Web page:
Misunderstandings in Interpersonal and Inter-Professional Communication and their Impact On Health Outcomes and Patient Safety

Nabi Fatahi
2019 Archives of Clinical and Medical Case Reports  
Since clinical health communication is the basic stage in the process of diagnosis and treatment, adequate clinical interaction is essential between patients and healthcare providers, as well as between the clinicians involved. The healthcare communication modes that are the focus of this study are interpersonal and inter-professional encounters, which in both cases involve both oral and written communication. This paper will review the literature on factors influencing clinical encounters and
more » ... heir impact on health outcomes and patient safety. Inadequate oral and written communication leads to misunderstanding in clinical encounters, which causes patient insecurity. In addition to language and culture, as the main factors that influence communication outcome, professionalism, caring attitudes, time, respect and openness are additional factors that are frequently mentioned in this context. Oral communication between healthcare providers may be performed directly or through a third person (interpreter) who facilitates encounters in cases of a language barrier between patient and the caregiver. Mutual understanding in both interpersonal and inter-professional communication is very important for quality health care and patient satisfaction. Written misunderstandings are more visible in inter-professional encounters, whereas in interpersonal communication oral misunderstandings are more frequent. Cultural misunderstandings in clinical encounters may be rooted in individual, organizational or ethnic and cultural backgrounds. The last will be in focus in this study. Due to the importance of communication as the fundamental stage in diagnosis and treatment procedures, it is vital to prevent misunderstandings in communication between patients and caregivers during clinical encounters as well as between the clinicians involved. Clinical health communication Despite differences in the definition of health communication because of its multidisciplinary nature, its role concerning health outcomes in both individual and public health seems to be common to most definitions [1]. Health communication offers a unique opportunity to healthcare professionals to provide an expressive contribution to improving and saving human lives [2]. Healthcare communication usually occurs at two levels, interpersonal and inter-professional, which both involve oral as well as written communications. Due to inequality in power and situations, clinical health communication is quite different from other types of human communication. Healthcare providers have the opportunity to decide about communication, where test results (diagnosis) are an obvious issue in this inequality of power in clinical health communication. Thus, efforts to minimize the factors that have an negative effect on clinical communication may have an important impact on the communication outcome [1]. Since the health communication theory moved away from the Shannon-Weaver linear model of communication and focused on Gamer's "Circularity of the process of understanding" a meaningful concept has been provided, particularly regarding clinical health communication [4, 5] .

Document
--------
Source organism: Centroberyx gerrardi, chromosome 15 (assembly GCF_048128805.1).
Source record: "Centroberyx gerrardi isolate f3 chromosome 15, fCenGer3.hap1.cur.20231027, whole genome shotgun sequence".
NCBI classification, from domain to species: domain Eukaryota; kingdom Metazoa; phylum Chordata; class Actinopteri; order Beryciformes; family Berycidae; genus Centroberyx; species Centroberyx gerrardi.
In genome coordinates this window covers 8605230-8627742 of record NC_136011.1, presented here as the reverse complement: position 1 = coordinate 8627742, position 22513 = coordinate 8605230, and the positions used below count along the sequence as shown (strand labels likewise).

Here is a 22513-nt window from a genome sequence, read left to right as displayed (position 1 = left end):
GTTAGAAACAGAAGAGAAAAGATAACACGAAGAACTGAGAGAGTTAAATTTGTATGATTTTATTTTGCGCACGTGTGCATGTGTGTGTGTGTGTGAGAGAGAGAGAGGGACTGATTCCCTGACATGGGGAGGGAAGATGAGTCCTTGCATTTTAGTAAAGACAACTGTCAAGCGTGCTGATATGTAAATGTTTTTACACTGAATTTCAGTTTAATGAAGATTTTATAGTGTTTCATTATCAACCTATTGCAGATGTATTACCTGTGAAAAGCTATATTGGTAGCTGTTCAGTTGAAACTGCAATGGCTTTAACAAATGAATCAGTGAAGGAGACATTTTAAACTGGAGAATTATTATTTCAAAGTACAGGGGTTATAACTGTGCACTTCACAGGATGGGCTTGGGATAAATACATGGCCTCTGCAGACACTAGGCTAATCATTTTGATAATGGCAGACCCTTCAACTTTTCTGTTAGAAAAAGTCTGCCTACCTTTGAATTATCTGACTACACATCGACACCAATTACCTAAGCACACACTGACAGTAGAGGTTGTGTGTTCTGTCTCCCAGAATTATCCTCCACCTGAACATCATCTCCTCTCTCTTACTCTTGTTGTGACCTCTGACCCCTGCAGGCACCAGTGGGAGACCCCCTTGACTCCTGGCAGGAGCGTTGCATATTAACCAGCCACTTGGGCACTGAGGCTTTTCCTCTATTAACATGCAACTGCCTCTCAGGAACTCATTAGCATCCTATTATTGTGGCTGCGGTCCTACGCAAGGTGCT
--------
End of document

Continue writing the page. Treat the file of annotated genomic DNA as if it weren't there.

doi:10.26502/acmcr.96550138 fatcat:e5jvckwvlfh5phfv67jprwb7ju